I had no idea where Alesh was but I figured he made it to the downline near the bow.

After I took some photos at the stern and headed off to find the engine room, I ran into Alesh. Knowing that he had come down the downline, I figure he knew where it was and that he would leave the wreck before me since he was diving open circuit. Therefore, I gave him a strobe and showed him how to use it and indicated he should put it on the downline to make it easier for me to find it.

I continued to take photos and found the engine room area. I must have hit something because I felt a bit of water in my drysuit. It wasn’t a big leak, but I had a feeling I had nicked it. Sure enough, after surfacing, we found the damage:

Engine room damage

I made my way to the stern and noticed that a strong current was coming off of the “mound” or “cliff” that the Ursus was leaning against. It was ripping across the stern from port to starboard. I wanted to get some pictures of the stern but was having difficulties fighting the current. I finally decided to end the dive and look for the strobe….which was nowhere to be found.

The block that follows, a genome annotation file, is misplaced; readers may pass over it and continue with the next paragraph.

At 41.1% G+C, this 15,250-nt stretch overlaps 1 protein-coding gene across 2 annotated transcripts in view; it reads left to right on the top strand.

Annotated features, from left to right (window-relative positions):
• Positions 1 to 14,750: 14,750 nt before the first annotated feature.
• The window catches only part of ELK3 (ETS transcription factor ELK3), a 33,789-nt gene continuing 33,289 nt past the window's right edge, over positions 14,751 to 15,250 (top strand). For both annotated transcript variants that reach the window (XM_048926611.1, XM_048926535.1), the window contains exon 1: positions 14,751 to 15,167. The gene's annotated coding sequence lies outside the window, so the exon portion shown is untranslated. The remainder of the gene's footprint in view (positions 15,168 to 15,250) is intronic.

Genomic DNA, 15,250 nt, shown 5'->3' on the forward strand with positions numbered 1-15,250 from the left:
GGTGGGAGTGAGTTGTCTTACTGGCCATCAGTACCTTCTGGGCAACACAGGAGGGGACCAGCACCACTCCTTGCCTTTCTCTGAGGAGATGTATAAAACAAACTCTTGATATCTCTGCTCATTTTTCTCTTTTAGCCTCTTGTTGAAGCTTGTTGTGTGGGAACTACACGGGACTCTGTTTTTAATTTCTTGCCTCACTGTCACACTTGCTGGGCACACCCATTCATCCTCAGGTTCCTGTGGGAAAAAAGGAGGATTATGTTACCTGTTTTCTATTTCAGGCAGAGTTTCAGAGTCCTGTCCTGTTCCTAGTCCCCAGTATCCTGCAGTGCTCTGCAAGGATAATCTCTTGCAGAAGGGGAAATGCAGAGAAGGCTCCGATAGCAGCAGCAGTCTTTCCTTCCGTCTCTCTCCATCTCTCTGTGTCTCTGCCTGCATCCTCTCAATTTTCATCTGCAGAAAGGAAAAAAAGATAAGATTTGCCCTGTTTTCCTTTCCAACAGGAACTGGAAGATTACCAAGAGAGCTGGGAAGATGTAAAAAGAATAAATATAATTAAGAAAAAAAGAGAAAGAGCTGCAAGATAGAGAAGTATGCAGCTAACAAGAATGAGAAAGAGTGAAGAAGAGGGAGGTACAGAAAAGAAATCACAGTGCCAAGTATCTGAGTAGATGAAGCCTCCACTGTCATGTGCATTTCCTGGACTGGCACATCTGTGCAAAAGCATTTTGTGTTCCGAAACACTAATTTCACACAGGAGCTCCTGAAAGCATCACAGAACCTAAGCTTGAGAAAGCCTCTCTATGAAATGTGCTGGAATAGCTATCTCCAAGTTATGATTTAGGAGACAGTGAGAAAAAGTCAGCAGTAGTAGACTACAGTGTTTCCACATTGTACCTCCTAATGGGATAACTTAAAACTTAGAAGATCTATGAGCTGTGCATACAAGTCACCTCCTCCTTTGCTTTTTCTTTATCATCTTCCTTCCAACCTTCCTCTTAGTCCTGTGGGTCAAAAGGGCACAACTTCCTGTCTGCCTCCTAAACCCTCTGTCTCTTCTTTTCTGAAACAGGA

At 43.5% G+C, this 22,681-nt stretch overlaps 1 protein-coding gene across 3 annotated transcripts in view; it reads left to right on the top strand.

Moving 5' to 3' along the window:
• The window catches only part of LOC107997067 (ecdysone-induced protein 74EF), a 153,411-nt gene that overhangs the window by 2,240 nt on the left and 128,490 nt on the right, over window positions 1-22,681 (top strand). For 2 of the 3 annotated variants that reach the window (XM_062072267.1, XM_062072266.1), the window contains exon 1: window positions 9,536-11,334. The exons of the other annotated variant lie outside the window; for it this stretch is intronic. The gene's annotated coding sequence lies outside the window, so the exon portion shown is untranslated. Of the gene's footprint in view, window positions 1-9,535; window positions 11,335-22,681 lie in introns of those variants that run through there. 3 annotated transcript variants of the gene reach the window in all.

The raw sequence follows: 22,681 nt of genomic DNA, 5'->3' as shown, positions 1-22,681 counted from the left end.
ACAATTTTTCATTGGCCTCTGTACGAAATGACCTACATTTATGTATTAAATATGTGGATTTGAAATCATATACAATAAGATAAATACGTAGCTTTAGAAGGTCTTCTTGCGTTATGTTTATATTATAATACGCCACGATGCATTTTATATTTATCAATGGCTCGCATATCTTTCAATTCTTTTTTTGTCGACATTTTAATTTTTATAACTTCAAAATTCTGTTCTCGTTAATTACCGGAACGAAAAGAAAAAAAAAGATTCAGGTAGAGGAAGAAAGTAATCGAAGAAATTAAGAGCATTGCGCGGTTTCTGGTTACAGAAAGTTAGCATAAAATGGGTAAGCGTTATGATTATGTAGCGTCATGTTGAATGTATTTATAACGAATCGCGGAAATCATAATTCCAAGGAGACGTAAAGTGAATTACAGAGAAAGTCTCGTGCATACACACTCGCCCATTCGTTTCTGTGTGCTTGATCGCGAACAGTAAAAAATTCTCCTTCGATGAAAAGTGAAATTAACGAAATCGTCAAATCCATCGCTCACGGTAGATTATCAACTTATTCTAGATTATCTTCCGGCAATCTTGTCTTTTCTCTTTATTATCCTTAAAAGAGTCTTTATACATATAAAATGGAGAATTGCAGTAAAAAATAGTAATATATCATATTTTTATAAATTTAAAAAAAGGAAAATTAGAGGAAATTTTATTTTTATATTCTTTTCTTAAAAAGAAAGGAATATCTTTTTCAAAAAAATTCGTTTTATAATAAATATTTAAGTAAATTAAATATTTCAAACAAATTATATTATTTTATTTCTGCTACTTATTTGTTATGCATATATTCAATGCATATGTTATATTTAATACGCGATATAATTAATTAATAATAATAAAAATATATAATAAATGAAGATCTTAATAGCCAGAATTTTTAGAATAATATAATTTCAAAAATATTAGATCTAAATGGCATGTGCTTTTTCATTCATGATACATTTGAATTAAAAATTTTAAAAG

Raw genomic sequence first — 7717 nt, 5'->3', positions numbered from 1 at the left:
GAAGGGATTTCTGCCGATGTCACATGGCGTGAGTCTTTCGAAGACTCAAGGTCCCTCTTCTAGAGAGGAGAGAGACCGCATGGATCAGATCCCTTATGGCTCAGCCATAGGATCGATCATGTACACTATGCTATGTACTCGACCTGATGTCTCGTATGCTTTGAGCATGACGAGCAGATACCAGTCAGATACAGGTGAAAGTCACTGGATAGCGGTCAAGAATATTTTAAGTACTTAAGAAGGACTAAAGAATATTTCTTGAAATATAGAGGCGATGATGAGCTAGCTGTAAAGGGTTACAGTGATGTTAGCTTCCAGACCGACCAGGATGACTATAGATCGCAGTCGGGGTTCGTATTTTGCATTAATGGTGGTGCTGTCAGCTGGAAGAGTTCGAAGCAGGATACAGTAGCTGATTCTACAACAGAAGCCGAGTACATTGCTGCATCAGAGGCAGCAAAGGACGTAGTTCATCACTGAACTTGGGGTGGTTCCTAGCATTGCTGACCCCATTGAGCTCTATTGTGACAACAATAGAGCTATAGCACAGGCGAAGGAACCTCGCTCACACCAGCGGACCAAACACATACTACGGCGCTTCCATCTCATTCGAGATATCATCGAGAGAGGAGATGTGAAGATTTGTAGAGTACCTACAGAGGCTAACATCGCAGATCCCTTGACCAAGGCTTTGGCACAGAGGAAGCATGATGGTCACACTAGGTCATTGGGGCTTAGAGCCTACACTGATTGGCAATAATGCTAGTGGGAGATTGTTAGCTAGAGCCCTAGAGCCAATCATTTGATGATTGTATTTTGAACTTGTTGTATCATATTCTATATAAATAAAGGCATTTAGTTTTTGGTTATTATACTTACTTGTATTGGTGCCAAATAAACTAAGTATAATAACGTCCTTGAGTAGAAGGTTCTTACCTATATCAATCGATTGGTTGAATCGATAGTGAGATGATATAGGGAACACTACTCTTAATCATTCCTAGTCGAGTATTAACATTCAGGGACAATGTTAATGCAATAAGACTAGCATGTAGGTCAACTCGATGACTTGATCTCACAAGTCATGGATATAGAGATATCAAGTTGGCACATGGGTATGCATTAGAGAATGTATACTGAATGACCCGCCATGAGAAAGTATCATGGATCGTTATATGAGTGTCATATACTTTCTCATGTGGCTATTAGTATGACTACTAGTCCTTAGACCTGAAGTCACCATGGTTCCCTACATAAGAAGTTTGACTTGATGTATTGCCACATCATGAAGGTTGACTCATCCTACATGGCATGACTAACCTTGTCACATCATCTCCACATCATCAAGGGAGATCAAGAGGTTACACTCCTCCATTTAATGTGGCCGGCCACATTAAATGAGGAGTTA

I ended up inflating my SMB and doing an hour of deco on my line. After a while I heard the boat so I knew that they were tracking me which is always a good feeling.

When I got back on the boat, I asked Alesh why the strobe wasn’t on the line. He just kind of smiled and explained that he couldn’t find the line on the return and had to send up a SMB as well. Apparently, the current was strong enough to pull the buoy and the 32 pounds of weight and since it was on a slope, it moved off the sand and hung in mid-water. At that point, the current just took the downline away from the wreck.